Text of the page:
Big OER and Little OER

Martin Weller, The Ed Techie, Dec 10, 2009
Commentary by Stephen Downes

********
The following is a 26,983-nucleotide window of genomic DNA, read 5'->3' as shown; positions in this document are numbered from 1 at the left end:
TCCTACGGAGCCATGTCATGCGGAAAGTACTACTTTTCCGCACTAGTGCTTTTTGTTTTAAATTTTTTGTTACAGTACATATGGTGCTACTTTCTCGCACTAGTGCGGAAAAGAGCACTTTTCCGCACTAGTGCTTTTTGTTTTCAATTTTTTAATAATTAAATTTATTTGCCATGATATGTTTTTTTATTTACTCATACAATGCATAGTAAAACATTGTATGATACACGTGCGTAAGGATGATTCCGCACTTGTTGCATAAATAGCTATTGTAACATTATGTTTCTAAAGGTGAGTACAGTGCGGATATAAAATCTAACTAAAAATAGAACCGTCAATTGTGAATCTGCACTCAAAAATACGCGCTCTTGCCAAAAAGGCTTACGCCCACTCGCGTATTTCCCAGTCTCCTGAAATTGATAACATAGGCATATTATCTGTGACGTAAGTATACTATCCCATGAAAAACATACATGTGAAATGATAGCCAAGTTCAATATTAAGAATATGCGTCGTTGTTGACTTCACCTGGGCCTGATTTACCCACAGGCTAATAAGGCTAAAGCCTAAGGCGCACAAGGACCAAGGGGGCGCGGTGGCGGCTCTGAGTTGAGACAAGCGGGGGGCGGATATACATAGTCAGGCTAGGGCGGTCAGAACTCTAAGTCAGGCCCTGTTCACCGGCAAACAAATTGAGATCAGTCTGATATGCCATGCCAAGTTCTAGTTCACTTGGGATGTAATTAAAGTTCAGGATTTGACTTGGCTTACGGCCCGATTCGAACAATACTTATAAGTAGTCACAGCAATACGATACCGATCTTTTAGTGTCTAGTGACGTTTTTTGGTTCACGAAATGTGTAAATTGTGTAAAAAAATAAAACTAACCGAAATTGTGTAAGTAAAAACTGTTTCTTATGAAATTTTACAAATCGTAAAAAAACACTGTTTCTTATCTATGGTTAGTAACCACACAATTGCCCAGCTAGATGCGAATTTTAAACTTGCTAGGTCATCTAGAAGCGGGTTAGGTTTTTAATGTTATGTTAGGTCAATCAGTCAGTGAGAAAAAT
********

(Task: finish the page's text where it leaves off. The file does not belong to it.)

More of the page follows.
A useful and oft-made distinction (I've certainly made it) coupled with a terminology that might stick: "Big OERs are institutionally generated ones that come through projects such as openlearn. Advantages = high reputation, good teaching quality, little reversioning required, easily located. Disadvantages = expensive, often not web native, reuse limited; Little OERs are the individually produced, low cost resources that those of us who mess about with blogs like to produce. Advantages = cheap, web (2) native, easily remixed and reused. Disadvantages = lowish production quality, reputation can be more difficult to ascertain, more difficult to locate." The author then takes the usual cop-out line that "A mixture of the two then is complementary and viable." First, this doesn't follow at all. Second, "mixture" could mean anything from 50-50 to 99 percent of one and 1 percent of the other. Moreover, on more analysis, the "advantages" and "disadvantages" are, at best, rough generalizations, and not assertable with a high degree of probability on any particular piece of work.
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